Imagine this scenario: you have a bluegrass band that has four members and they want to record live with all four members. So you make them stand at the four points of a square facing each other so they can jive off each other's energy. You go for close miking on each band member to isolate each sound the best you can for mixing purposes.
They slayed it! You go to the computer to play the tracks back in solo only to find that the mandolin track includes the banjo, stand-up bass, and acoustic guitar. You look at the switches on the mandolin microphone and realize it was clicked down to supercardioid mode. Now you have to embarrassingly admit your mistake and have the band replay, this time with less energy and enthusiasm...
Call it what you will:
They all mean the same thing and the only reason you should be familiar with each is because the person you're talking to might use any one of them at any time. Now that you know the terms, you need to know exactly what they are referring to... Get ready to learn all about:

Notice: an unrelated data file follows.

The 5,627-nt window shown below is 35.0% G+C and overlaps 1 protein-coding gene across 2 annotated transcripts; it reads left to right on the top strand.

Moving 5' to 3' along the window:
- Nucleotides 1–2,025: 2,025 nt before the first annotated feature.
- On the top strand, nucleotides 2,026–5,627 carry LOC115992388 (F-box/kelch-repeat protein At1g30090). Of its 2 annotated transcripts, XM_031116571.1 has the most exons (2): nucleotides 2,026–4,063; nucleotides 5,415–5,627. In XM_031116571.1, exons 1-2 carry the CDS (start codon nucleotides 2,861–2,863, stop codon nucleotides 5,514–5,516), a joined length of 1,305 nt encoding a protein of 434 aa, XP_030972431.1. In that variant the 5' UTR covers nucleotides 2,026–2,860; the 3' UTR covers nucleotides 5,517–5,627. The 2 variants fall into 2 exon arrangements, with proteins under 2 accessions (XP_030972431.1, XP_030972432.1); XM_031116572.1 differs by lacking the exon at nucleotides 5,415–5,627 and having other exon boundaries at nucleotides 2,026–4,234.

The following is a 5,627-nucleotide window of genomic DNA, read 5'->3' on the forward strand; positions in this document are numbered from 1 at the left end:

This isn't a complicated topic, but there are a lot of strange terminology you might not have heard of. However, they all play off of each other with different prefixes so you won't find it hard to remember them all if you can remember one. Let's explain what each term from the list above is talking about, and then we'll give you a visual example of each type of pickup pattern. After that, it'll click and you'll never forget.
The directionality of a microphone refers to its capacity to record from various directions. One microphone may be most sensitive to sound coming from the front while another might be sensitive to sounds coming from front and the back. Some microphones can record sounds at equal volumes from all directions. You can see how this could really destroy a recording if you aren't aware of the directionality property of each microphone you're using.
Fortunately, there are only three main types of directionality in which all pickup patterns will fall: